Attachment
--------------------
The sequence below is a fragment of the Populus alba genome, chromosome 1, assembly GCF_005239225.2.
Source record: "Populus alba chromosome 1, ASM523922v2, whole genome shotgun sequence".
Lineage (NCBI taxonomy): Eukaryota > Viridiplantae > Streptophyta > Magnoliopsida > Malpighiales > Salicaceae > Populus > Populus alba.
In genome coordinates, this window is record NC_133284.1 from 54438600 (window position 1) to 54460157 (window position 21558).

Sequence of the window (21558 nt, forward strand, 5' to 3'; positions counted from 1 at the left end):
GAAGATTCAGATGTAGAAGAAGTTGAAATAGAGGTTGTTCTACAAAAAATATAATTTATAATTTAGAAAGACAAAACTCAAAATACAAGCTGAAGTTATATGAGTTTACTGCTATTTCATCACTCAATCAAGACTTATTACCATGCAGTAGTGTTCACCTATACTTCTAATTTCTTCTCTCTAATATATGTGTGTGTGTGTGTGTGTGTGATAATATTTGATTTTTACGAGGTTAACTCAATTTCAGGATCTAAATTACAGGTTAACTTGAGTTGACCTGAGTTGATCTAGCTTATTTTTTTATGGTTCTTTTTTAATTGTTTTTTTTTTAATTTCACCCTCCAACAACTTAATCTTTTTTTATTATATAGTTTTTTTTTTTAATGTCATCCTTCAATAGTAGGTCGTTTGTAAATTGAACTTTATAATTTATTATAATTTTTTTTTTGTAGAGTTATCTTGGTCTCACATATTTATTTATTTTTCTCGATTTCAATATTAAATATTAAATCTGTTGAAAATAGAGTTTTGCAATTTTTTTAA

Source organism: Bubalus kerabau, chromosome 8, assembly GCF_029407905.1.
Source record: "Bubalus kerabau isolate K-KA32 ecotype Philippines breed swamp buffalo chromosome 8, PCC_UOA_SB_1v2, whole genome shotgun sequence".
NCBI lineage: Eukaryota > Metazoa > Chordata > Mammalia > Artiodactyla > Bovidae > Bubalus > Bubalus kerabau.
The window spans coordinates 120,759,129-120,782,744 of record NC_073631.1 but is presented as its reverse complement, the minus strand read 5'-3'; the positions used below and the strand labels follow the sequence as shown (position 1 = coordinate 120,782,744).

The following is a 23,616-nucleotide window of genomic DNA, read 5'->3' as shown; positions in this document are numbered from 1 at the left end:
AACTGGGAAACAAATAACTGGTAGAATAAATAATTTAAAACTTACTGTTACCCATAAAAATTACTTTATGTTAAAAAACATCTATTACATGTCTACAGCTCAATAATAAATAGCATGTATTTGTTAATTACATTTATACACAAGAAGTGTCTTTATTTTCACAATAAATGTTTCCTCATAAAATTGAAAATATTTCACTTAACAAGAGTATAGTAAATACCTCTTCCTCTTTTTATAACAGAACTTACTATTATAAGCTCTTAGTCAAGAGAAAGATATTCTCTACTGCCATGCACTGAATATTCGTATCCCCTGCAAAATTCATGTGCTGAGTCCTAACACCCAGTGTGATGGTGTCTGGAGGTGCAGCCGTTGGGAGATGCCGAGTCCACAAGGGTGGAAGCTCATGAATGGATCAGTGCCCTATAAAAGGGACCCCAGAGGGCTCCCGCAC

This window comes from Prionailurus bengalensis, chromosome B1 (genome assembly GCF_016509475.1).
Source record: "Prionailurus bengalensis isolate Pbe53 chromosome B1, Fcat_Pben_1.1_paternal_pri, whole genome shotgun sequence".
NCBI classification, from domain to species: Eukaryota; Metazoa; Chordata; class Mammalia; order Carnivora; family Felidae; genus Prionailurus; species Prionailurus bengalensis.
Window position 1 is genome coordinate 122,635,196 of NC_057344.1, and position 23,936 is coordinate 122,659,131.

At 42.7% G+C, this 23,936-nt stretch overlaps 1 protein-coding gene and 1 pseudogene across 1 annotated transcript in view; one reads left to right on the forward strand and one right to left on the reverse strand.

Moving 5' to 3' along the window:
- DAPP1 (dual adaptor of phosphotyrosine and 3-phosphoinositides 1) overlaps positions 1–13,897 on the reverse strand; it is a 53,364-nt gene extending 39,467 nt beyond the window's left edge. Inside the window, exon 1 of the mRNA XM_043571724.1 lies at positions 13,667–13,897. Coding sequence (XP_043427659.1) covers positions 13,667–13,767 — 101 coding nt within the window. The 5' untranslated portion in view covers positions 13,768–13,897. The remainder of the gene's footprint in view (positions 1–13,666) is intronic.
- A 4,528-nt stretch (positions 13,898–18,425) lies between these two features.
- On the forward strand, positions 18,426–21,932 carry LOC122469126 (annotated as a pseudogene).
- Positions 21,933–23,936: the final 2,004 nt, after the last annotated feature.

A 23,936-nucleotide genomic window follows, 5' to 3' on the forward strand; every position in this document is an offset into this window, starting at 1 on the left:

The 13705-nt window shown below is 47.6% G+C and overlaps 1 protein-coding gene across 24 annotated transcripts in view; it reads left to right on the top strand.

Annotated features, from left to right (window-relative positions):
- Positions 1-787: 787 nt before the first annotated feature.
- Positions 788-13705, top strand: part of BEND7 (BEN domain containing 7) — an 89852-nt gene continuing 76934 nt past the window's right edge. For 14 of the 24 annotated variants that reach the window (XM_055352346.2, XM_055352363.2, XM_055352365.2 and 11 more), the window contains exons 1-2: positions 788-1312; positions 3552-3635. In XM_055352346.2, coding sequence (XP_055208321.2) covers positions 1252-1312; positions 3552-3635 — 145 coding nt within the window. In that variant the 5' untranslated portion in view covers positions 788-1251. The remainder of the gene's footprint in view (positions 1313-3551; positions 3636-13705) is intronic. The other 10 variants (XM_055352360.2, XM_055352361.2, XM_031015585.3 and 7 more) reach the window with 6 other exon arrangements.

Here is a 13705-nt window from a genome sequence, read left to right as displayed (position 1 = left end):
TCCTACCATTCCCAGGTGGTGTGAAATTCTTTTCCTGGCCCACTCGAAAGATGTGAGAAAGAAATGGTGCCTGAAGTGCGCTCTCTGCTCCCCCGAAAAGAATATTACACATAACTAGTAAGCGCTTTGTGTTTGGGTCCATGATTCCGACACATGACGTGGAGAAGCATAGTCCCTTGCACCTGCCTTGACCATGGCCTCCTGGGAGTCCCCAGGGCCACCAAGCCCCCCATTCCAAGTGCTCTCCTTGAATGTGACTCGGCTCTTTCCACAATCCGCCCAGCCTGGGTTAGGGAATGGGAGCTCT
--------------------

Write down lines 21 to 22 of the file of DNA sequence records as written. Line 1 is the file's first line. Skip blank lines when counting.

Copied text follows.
- On the forward strand, positions 18,426–21,932 carry LOC122469126 (annotated as a pseudogene).
- Positions 21,933–23,936: the final 2,004 nt, after the last annotated feature.